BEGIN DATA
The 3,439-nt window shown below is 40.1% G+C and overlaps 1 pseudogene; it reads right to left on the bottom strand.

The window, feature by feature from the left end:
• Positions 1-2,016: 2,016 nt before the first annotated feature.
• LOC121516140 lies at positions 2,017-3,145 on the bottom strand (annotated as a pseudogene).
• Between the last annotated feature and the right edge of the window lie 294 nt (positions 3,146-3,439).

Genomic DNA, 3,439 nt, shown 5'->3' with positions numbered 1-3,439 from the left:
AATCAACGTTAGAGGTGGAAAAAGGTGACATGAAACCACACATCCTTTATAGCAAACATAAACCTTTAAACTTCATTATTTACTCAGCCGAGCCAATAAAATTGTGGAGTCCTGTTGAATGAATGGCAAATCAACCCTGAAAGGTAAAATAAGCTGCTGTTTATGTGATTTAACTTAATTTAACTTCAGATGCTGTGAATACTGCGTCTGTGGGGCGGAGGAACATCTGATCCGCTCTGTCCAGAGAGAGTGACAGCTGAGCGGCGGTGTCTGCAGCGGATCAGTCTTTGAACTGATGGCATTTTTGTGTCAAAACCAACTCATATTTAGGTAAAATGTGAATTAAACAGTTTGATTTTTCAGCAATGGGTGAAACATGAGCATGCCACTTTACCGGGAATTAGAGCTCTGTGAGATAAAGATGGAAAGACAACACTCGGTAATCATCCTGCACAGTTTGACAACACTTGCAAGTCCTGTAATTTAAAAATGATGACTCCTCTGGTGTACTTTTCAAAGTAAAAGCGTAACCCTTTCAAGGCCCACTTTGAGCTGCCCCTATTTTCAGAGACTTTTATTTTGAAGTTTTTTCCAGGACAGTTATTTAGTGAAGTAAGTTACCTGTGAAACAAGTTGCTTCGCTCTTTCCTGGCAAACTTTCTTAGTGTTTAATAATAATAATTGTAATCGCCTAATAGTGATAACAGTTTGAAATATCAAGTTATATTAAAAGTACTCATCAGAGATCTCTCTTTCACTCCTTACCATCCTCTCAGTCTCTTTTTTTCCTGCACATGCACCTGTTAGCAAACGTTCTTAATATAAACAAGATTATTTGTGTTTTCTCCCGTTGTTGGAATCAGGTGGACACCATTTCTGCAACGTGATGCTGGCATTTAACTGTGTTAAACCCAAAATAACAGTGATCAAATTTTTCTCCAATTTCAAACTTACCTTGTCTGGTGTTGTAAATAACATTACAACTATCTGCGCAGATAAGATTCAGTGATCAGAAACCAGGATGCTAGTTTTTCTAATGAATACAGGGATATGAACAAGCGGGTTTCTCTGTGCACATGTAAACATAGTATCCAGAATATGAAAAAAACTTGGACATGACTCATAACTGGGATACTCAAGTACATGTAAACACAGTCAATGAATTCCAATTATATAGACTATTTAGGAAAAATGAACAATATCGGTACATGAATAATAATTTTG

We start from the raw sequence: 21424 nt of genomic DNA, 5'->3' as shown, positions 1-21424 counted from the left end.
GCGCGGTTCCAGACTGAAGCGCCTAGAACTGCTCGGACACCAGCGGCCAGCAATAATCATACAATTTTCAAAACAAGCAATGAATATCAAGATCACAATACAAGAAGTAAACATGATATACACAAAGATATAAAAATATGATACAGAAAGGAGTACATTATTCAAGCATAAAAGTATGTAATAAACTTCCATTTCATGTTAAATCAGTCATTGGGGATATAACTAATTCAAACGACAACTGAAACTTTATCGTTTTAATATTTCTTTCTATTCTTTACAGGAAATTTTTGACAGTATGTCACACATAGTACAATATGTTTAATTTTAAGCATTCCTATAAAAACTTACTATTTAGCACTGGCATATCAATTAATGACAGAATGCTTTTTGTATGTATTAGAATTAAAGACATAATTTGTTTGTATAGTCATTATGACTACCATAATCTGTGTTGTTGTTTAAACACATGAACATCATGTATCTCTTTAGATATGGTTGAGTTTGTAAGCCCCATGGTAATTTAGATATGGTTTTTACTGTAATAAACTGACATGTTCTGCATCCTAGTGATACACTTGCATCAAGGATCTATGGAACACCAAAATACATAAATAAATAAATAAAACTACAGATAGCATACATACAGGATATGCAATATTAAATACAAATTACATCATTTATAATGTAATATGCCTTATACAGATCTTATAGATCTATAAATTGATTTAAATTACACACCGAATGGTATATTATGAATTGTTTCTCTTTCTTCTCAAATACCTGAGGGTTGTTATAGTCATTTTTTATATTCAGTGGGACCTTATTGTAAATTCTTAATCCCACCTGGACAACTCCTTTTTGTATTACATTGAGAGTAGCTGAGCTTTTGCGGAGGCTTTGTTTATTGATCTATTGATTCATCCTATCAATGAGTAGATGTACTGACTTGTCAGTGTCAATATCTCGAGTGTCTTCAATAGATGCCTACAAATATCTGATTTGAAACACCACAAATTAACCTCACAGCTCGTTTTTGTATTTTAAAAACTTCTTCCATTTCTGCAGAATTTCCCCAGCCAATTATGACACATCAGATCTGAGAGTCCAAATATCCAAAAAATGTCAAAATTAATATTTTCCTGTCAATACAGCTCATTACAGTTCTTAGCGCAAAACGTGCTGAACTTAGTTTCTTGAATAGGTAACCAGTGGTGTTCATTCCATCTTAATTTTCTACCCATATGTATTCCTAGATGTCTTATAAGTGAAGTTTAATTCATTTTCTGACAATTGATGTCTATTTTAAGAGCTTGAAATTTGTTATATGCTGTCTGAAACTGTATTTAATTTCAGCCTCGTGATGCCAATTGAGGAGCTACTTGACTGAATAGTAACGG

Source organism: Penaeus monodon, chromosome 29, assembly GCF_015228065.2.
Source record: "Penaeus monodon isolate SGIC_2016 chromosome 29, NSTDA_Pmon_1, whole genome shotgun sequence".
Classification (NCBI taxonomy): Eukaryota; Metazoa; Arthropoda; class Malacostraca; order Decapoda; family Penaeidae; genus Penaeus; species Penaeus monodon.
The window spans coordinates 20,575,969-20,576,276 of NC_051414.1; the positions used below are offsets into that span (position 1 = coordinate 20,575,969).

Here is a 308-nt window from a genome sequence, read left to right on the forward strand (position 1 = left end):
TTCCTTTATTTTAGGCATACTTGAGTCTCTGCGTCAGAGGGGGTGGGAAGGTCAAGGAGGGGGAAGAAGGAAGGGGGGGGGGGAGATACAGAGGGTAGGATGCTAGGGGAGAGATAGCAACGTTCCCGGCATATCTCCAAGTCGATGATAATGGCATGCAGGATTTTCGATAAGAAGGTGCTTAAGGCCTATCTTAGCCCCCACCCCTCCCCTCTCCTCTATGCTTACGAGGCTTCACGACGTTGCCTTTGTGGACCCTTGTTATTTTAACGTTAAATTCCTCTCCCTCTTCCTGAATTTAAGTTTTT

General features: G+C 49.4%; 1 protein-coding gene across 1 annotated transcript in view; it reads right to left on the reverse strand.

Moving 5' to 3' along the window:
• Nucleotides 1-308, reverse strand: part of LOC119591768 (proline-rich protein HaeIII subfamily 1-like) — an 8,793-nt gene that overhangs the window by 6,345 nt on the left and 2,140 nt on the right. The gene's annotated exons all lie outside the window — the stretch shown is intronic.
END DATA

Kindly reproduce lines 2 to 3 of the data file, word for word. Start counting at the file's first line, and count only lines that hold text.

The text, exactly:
The window, feature by feature from the left end:
• Positions 1-2,016: 2,016 nt before the first annotated feature.